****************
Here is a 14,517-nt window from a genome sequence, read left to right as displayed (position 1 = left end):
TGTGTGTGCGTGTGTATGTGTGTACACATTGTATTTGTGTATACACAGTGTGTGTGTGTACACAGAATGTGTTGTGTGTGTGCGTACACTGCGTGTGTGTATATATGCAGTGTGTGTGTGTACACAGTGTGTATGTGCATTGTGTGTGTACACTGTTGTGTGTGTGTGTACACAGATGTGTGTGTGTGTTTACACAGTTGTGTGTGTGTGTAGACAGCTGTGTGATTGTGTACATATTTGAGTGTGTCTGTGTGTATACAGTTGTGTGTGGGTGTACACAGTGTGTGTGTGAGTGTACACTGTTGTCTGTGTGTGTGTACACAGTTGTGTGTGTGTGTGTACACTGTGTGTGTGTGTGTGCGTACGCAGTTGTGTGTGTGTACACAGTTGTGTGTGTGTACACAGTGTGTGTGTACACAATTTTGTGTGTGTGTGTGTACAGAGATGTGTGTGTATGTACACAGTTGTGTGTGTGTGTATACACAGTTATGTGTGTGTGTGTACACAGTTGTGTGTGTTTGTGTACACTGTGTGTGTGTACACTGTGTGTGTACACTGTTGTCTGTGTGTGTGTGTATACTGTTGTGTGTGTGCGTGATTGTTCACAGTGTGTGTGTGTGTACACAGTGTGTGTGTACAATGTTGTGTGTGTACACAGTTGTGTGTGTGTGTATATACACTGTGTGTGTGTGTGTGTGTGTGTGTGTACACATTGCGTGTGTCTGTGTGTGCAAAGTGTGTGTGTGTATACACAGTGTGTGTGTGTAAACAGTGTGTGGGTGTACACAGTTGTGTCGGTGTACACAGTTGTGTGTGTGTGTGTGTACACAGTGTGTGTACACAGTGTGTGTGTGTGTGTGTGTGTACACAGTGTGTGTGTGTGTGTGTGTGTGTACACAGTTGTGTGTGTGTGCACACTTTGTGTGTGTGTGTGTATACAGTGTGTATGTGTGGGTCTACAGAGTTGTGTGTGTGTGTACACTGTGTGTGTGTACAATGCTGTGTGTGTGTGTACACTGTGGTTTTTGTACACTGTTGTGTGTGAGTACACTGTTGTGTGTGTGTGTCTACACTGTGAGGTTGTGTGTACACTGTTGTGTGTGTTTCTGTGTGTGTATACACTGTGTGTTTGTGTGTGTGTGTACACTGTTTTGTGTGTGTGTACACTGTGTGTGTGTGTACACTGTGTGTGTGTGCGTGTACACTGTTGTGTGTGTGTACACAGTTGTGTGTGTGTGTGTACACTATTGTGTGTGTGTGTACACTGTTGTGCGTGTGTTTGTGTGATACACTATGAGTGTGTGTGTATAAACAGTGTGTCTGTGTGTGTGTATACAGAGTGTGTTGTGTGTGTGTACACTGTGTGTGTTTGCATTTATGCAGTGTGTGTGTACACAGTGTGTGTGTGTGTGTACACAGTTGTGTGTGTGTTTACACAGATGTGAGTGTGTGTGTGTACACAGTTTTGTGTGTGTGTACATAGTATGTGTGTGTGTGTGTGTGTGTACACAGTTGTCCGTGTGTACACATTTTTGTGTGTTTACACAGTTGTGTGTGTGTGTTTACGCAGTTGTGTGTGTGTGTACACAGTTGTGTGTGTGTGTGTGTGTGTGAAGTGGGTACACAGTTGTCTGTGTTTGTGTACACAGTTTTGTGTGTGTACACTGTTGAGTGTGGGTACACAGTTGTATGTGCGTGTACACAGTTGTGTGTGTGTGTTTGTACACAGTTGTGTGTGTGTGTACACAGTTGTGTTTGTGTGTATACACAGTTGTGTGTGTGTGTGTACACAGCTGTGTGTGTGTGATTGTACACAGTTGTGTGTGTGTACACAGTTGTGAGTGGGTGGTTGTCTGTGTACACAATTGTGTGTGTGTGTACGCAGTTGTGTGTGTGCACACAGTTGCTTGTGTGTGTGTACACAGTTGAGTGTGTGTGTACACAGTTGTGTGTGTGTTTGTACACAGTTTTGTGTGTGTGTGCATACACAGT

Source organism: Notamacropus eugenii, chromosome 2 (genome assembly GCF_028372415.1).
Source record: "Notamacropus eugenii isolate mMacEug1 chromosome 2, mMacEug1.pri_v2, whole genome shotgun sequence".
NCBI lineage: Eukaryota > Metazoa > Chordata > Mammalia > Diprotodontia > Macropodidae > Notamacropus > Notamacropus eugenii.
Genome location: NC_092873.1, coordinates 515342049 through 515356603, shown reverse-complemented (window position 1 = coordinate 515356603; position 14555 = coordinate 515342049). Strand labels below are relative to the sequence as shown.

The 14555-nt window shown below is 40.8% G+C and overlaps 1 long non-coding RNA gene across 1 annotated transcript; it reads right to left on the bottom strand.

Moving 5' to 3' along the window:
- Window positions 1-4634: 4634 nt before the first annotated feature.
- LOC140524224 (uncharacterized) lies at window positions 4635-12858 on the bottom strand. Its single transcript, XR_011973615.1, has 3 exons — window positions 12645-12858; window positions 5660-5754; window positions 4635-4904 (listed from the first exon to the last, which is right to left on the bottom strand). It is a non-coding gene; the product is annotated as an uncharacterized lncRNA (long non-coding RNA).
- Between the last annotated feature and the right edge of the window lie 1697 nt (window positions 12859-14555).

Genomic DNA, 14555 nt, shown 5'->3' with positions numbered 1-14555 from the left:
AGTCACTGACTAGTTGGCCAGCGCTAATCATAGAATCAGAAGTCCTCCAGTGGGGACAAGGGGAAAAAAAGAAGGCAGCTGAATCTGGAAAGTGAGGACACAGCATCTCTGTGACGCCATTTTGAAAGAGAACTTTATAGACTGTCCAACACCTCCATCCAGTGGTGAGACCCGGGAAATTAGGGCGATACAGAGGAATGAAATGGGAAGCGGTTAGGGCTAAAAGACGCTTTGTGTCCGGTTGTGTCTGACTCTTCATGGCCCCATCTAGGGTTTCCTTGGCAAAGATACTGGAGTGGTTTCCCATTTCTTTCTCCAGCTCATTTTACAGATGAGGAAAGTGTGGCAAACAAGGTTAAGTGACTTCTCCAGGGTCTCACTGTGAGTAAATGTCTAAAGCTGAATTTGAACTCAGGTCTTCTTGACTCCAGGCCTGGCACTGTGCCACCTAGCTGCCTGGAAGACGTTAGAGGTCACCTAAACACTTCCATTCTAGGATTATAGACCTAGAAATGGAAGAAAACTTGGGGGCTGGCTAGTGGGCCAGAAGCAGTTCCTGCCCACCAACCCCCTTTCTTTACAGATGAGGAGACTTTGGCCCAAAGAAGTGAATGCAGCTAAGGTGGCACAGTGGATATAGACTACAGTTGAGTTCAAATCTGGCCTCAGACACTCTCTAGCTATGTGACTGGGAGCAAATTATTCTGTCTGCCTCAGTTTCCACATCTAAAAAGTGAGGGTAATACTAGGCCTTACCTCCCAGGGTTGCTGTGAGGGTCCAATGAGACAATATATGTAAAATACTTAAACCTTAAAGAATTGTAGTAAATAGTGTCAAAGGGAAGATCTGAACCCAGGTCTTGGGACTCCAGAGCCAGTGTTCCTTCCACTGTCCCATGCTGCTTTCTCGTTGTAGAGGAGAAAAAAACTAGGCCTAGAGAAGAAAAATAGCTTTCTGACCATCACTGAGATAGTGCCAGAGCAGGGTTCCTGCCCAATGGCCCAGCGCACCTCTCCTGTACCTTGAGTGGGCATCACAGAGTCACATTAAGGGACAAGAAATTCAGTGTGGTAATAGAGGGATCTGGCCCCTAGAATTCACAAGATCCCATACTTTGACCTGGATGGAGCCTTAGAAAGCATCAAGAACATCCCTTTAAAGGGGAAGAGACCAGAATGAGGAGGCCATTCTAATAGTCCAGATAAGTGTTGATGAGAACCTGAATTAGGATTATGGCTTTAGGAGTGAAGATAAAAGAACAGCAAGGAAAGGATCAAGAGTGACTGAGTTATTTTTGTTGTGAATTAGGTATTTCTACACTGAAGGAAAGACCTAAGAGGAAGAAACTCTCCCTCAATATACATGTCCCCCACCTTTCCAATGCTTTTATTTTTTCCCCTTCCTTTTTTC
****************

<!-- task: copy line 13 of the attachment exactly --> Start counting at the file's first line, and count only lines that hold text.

AGTCACTGACTAGTTGGCCAGCGCTAATCATAGAATCAGAAGTCCTCCAGTGGGGACAAGGGGAAAAAAAGAAGGCAGCTGAATCTGGAAAGTGAGGACACAGCATCTCTGTGACGCCATTTTGAAAGAGAACTTTATAGACTGTCCAACACCTCCATCCAGTGGTGAGACCCGGGAAATTAGGGCGATACAGAGGAATGAAATGGGAAGCGGTTAGGGCTAAAAGACGCTTTGTGTCCGGTTGTGTCTGACTCTTCATGGCCCCATCTAGGGTTTCCTTGGCAAAGATACTGGAGTGGTTTCCCATTTCTTTCTCCAGCTCATTTTACAGATGAGGAAAGTGTGGCAAACAAGGTTAAGTGACTTCTCCAGGGTCTCACTGTGAGTAAATGTCTAAAGCTGAATTTGAACTCAGGTCTTCTTGACTCCAGGCCTGGCACTGTGCCACCTAGCTGCCTGGAAGACGTTAGAGGTCACCTAAACACTTCCATTCTAGGATTATAGACCTAGAAATGGAAGAAAACTTGGGGGCTGGCTAGTGGGCCAGAAGCAGTTCCTGCCCACCAACCCCCTTTCTTTACAGATGAGGAGACTTTGGCCCAAAGAAGTGAATGCAGCTAAGGTGGCACAGTGGATATAGACTACAGTTGAGTTCAAATCTGGCCTCAGACACTCTCTAGCTATGTGACTGGGAGCAAATTATTCTGTCTGCCTCAGTTTCCACATCTAAAAAGTGAGGGTAATACTAGGCCTTACCTCCCAGGGTTGCTGTGAGGGTCCAATGAGACAATATATGTAAAATACTTAAACCTTAAAGAATTGTAGTAAATAGTGTCAAAGGGAAGATCTGAACCCAGGTCTTGGGACTCCAGAGCCAGTGTTCCTTCCACTGTCCCATGCTGCTTTCTCGTTGTAGAGGAGAAAAAAACTAGGCCTAGAGAAGAAAAATAGCTTTCTGACCATCACTGAGATAGTGCCAGAGCAGGGTTCCTGCCCAATGGCCCAGCGCACCTCTCCTGTACCTTGAGTGGGCATCACAGAGTCACATTAAGGGACAAGAAATTCAGTGTGGTAATAGAGGGATCTGGCCCCTAGAATTCACAAGATCCCATACTTTGACCTGGATGGAGCCTTAGAAAGCATCAAGAACATCCCTTTAAAGGGGAAGAGACCAGAATGAGGAGGCCATTCTAATAGTCCAGATAAGTGTTGATGAGAACCTGAATTAGGATTATGGCTTTAGGAGTGAAGATAAAAGAACAGCAAGGAAAGGATCAAGAGTGACTGAGTTATTTTTGTTGTGAATTAGGTATTTCTACACTGAAGGAAAGACCTAAGAGGAAGAAACTCTCCCTCAATATACATGTCCCCCACCTTTCCAATGCTTTTATTTTTTCCCCTTCCTTTTTTC